Board of Governor's membership includes: four state legislators, three students, the Governor of the Commonwealth (or a designee), the Pennsylvania Secretary of Education (or a designee), and 11 citizens appointed by the governor and confirmed by the state senate.[11]

The Board of Governors sets general policy for the State System.


Roll of Chancellors

  • Frank T. Brogan; Chancellor, Oct 01, 2013 – present[12]
  • Peter H. Garland; Acting Chancellor, Mar 01, 2013 – Sep 30, 2013[13]
  • John C. Cavanaugh; Chancellor, Jun 2008 – Feb 2013[14]
  • Judy G. Hample; Chancellor, 2001 – 2008
  • James H. McCormick; founding Chancellor, 1983 – 2001

Board of Governors


  • Chairman Guido M. Pichini
  • Vice Chair Marie Conley
  • Vice Chair David M. Maser
  • Sen. Richard Alloway II
  • Rep. Matthew E. Baker
  • Jane M. Earll
  • Christopher H. Franklin
  • Rep. Michael K. Hanna
  • Ronald G. Henry
  • Jonathan B. Mack
  • Daniel P. Meuser
  • Secretary of Education Pedro A. Rivera
  • Sen. Judith Schwank
  • Harold C. Shields
  • Robert S. Taylor
  • Aaron A. Walton
  • Gov. Tom Wolf
  • Three vacancies

Current enrollment and alumni

Almost 110,000 undergraduate and graduate, part-time and full-time, students attend State System universities. Nearly 90 percent are Pennsylvania residents and 80 percent remain in Pennsylvania after graduation. Minority enrollment also is at an all-time high. A record total of 11,500 minority students—nearly 11 percent of the total student population—are taking classes at State System universities. There are more than 734,000 State System alumni, including more than 518,000 who live and work in Pennsylvania.

Facilities and employees

The total university campus comprises approximately 4,700 acres (19 km²). A total of 862 buildings with nearly 25 million square feet (2.3 km²) house classrooms, residences, administrative offices, and student support services. The State System employs more than 13,700 professional and support staff, most covered by collective bargaining agreements. The various libraries are connected through the cooperative Keystone Library Network.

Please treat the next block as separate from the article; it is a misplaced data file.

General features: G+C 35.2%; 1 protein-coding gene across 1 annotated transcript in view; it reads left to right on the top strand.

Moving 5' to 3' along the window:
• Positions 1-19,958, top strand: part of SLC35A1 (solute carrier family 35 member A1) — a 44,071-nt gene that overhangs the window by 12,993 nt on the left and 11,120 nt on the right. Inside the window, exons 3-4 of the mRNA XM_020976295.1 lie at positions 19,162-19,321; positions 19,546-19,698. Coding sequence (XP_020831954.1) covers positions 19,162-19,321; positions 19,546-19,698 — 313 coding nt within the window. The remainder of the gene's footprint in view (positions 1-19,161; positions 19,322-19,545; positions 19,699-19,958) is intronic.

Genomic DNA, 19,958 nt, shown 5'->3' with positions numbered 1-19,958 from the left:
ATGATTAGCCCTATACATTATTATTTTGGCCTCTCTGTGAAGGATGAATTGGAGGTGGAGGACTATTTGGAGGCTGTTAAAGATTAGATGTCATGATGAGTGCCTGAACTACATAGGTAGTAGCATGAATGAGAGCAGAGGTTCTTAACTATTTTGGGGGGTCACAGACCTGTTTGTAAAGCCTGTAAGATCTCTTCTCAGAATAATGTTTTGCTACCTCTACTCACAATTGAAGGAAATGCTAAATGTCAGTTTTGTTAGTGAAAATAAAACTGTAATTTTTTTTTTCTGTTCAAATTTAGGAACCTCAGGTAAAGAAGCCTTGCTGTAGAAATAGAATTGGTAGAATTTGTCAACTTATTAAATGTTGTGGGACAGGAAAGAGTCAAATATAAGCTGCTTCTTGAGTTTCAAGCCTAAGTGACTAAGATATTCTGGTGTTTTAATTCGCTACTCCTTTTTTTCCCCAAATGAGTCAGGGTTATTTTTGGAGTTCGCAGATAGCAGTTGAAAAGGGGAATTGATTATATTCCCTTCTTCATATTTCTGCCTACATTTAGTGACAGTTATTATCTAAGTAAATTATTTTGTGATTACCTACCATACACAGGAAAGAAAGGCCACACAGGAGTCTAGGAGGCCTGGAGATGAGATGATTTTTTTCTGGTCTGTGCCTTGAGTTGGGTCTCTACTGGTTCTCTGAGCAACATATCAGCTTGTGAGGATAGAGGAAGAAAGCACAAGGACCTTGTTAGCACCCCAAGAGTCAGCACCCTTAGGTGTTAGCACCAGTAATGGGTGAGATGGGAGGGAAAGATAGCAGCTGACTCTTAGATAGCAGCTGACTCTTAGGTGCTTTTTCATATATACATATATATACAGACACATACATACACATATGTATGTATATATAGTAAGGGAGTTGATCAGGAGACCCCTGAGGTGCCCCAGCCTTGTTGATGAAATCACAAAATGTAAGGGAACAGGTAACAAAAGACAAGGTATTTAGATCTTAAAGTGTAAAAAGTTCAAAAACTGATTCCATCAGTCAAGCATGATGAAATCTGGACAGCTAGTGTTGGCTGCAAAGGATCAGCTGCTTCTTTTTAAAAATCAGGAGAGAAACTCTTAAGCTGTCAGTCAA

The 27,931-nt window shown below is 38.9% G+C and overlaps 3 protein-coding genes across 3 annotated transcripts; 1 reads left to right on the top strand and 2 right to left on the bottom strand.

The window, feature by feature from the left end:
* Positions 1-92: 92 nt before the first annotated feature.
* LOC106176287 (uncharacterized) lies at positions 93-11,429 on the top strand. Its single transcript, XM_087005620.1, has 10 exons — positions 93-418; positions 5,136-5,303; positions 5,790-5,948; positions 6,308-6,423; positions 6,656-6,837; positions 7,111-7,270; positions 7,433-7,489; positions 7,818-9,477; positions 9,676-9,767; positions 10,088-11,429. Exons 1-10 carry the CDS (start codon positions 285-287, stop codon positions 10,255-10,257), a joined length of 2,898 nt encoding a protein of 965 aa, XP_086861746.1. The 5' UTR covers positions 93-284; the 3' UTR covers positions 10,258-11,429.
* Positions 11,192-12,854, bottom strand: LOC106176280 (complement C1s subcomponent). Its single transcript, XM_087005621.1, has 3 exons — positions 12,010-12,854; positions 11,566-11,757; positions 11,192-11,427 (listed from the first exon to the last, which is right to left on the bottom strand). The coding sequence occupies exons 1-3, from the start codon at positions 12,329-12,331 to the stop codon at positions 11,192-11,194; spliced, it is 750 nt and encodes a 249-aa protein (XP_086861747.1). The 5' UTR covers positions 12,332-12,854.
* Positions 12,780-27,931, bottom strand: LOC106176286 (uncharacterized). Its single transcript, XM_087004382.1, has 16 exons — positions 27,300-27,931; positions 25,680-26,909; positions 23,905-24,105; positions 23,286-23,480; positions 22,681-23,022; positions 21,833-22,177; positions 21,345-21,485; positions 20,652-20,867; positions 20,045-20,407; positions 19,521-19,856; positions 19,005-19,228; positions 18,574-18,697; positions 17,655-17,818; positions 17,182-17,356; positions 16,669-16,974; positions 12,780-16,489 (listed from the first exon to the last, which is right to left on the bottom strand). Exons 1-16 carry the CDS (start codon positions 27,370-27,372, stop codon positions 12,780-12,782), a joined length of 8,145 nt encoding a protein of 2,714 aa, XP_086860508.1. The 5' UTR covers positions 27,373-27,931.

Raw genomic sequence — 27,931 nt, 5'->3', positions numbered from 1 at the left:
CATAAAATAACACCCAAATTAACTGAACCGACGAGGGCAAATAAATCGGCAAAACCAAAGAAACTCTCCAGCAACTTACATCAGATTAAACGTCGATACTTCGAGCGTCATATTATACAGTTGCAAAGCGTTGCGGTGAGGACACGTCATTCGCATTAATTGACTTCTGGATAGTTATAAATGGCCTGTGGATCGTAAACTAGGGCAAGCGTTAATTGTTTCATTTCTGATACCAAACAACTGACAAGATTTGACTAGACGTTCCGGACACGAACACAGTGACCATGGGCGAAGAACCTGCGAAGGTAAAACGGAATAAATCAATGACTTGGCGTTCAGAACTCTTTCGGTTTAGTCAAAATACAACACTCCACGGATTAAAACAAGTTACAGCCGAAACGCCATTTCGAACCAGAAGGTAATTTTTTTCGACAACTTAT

Tuition at System System universities for the 2015/16 academic year is $7,060 per year for Pennsylvanian undergraduate students and from $7,413 to $17,650 per year for nonresident students. The graduate student tuition is $470 per credit hour for Pennsylvanians, and $705 per credit hour for out-of-commonwealth students. Pennsylvanian students also pay a $436 annual instructional technology fee, which is $664 for nonresidents. Board and room charges vary, as do local fees. Students may apply for a variety of commonwealth and federal financial assistance programs and campus scholarships, as well as grants and loans.[16]

See also


  1. Jan Murphy (October 28, 2014). "Salaries on the rise for presidents, chancellors at the 14 state universities". Harrisburg Patriot News -<templatestyles src="Module:Citation/CS1/styles.css"></templatestyles>
  2. The Daily item, Pa. university enrollment slips again, September 29, 2014
  3. Press Releases - PASSHE universities set ninth straight enrollment. Retrieved on 2013-08-09.
  4. Pennsylvania State Athletic Conference. Retrieved on 2013-08-09.
  5. NCAA Division Division II Member Sports Links. Retrieved on 2013-08-09.
  6. John Edward Merryman, The Indiana Story 1875–1975: Pennsylvania's First State University ... Clearfield, Pennsylvania: Kurtz Brothers, 1976 (p. 18).
  7. Merryman, pp. 18–20
  8. "Best Colleges 2014". US News and World Report. 2013. Retrieved 5 November 2013.<templatestyles src="Module:Citation/CS1/styles.css"></templatestyles>
  9. "Best Colleges 2015". US News and World Report. 2014. Retrieved 5 November 2014.<templatestyles src="Module:Citation/CS1/styles.css"></templatestyles>
  10. PASSHE Board of Governors, Leading the Way, Jul 2004.
  11. Pennsylvania General Assembly, "Act 188 of 1982." Available at:
  12. "Pages - Chancellor". PASSHE (Pennsylvania State System of Higher Education). Retrieved 6 November 2013.<templatestyles src="Module:Citation/CS1/styles.css"></templatestyles>.
  13. "Press Releases - PASSHE Chancellor Dr. John C. Cavanaugh accepts..." PASSHE (Pennsylvania State System of Higher Education). Retrieved 6 November 2013.<templatestyles src="Module:Citation/CS1/styles.css"></templatestyles>
  14. Escack, Steve (7 August 2013). "Frank T. Brogan, Florida educator and ex-lt. governor, named Pennsylvania System of Higher Education chancellor". The Morning Call - Allentown, PA. Retrieved 6 November 2013.<templatestyles src="Module:Citation/CS1/styles.css"></templatestyles>
  15. Pages - BOG Home. Retrieved on 2013-08-09.
  16. Pages - Tuition Schedule.

External links